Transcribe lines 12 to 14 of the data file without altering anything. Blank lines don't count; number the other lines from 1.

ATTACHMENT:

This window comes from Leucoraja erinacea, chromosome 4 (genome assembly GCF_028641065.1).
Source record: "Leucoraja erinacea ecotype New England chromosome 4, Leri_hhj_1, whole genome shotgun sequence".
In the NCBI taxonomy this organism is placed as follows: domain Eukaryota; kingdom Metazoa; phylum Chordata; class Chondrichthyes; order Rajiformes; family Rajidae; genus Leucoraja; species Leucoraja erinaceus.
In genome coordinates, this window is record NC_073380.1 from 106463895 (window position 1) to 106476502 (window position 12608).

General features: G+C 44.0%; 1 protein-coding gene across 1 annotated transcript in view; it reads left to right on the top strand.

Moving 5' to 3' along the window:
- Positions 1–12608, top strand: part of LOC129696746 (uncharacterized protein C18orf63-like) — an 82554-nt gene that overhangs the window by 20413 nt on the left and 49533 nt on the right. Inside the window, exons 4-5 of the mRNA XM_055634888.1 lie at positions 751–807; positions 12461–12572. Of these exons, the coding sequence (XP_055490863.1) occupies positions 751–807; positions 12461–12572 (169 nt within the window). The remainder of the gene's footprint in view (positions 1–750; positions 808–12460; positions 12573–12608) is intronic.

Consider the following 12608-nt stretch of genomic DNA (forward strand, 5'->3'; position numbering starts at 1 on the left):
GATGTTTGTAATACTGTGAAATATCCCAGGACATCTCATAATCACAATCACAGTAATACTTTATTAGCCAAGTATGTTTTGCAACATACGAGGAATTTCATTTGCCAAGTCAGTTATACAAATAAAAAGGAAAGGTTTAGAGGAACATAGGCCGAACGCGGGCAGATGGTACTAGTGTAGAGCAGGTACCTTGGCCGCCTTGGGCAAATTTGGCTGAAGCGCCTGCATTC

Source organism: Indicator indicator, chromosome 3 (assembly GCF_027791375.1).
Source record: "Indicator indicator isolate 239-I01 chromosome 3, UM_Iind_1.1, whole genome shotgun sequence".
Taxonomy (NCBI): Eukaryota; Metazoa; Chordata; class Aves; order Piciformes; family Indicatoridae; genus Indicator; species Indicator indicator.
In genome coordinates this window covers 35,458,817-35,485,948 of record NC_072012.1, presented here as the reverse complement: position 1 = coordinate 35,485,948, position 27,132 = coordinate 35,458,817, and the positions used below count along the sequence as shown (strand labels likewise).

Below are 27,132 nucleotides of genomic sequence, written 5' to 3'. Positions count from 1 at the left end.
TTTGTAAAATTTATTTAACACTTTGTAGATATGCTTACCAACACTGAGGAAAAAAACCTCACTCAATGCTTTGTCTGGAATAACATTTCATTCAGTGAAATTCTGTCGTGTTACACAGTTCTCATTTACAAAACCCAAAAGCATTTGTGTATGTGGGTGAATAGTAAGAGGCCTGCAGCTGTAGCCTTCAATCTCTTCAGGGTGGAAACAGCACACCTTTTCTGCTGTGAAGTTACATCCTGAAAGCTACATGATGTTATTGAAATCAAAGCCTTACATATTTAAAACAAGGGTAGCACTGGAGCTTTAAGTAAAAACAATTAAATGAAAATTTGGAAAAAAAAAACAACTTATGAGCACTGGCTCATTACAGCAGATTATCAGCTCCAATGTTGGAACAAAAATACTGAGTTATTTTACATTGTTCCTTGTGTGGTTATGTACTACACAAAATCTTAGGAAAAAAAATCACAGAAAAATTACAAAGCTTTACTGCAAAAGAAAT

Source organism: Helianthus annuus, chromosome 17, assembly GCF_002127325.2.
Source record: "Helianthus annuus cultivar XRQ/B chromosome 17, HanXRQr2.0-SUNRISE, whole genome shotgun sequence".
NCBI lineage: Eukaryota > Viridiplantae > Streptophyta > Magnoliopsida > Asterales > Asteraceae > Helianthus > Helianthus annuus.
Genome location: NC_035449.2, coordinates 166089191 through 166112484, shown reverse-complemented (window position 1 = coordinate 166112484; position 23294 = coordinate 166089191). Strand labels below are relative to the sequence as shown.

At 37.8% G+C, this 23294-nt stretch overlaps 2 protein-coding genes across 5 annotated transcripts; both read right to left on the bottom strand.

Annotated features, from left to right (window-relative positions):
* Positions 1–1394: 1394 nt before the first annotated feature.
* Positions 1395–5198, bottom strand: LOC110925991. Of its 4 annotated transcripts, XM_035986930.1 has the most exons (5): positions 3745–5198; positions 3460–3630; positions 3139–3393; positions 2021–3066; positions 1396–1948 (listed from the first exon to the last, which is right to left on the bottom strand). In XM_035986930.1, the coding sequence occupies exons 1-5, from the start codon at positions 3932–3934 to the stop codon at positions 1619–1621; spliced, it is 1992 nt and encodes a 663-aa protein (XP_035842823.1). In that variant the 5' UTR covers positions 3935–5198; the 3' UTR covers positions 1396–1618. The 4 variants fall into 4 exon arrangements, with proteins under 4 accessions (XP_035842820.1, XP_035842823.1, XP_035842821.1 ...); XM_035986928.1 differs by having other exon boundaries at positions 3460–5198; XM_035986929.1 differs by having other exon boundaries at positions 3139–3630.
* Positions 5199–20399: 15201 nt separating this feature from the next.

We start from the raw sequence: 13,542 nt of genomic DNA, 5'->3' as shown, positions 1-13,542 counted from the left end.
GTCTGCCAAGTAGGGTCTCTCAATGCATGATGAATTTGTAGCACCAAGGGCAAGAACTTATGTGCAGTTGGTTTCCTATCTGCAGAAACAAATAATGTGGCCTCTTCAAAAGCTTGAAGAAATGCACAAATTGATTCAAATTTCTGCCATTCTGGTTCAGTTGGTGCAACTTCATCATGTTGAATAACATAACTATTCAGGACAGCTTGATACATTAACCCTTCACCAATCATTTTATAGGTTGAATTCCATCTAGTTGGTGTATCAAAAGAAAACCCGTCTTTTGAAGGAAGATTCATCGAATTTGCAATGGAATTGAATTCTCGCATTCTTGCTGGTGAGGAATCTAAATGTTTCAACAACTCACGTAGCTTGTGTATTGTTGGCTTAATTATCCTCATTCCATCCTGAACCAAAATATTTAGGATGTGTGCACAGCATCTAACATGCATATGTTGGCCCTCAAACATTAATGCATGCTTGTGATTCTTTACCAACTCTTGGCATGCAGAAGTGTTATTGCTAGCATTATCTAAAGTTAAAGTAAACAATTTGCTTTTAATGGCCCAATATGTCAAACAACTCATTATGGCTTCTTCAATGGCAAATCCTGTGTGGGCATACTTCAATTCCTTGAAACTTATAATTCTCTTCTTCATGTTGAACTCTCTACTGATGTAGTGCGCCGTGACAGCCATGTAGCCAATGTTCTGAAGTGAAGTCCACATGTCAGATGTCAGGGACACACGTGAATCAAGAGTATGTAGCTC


Taxonomy (NCBI): Eukaryota; Metazoa; Chordata; class Aves; order Piciformes; family Indicatoridae; genus Indicator; species Indicator indicator.
In genome coordinates this window covers 35,458,817-35,485,948 of record NC_072012.1, presented here as the reverse complement: position 1 = coordinate 35,485,948, position 27,132 = coordinate 35,458,817, and the positions used below count along the sequence as shown (strand labels likewise).

Below are 27,132 nucleotides of genomic sequence, written 5' to 3'. Positions count from 1 at the left end.